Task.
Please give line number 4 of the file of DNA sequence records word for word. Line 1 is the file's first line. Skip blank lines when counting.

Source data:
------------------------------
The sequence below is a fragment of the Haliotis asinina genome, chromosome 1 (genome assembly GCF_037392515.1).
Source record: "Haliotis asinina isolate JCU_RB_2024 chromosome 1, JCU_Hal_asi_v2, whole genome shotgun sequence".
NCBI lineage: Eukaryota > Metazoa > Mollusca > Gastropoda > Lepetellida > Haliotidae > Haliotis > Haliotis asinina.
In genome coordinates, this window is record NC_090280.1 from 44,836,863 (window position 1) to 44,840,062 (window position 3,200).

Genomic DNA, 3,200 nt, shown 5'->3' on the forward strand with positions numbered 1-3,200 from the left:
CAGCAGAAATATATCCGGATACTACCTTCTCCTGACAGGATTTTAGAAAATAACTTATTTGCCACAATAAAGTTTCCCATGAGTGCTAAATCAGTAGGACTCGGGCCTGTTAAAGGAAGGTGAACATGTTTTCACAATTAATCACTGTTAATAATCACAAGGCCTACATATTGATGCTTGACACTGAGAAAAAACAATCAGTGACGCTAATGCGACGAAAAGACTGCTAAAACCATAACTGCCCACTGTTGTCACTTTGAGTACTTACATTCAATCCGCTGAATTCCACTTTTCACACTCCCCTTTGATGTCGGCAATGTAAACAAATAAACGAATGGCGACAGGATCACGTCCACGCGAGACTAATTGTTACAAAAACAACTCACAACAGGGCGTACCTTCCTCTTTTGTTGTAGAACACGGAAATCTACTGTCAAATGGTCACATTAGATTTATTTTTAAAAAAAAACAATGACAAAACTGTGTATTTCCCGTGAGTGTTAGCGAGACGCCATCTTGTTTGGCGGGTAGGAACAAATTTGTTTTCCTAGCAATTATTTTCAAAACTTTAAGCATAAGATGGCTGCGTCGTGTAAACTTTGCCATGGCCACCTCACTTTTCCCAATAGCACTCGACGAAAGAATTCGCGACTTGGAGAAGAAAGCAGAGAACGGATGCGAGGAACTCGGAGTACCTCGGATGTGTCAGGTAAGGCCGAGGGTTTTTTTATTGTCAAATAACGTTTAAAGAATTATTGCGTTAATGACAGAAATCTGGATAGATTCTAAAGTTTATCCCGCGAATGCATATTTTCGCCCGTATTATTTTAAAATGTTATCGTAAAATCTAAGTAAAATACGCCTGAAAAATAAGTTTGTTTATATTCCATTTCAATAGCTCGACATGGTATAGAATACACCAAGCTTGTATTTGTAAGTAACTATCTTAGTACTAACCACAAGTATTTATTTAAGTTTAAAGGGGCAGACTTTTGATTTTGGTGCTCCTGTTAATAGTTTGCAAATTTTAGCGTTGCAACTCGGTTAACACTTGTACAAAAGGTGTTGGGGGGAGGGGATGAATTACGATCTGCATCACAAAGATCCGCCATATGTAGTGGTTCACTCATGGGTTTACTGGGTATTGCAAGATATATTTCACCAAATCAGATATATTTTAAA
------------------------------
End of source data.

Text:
In genome coordinates, this window is record NC_090280.1 from 44,836,863 (window position 1) to 44,840,062 (window position 3,200).